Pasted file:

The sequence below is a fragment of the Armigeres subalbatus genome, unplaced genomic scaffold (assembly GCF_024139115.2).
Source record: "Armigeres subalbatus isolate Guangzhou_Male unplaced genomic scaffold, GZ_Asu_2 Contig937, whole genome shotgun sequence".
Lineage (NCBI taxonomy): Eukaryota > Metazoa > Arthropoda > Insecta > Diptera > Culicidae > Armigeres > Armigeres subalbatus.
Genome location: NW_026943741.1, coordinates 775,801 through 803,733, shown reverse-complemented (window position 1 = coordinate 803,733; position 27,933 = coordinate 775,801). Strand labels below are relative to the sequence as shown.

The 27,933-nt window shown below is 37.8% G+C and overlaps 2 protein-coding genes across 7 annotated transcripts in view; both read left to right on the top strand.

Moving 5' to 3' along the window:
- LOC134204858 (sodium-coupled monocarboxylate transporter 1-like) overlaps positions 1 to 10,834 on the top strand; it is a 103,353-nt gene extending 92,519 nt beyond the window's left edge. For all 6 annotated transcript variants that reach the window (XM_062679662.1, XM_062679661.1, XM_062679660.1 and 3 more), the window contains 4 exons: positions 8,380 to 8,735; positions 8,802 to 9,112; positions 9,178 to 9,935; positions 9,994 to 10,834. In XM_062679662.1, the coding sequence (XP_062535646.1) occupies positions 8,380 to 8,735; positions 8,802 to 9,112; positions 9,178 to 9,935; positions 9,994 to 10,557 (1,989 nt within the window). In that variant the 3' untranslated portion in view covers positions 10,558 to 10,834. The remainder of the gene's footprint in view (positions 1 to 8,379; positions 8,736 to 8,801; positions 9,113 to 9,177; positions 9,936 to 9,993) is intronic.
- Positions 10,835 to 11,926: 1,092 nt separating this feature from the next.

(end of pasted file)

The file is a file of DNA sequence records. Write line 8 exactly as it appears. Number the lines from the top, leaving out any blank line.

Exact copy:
- Positions 10,835 to 11,926: 1,092 nt separating this feature from the next.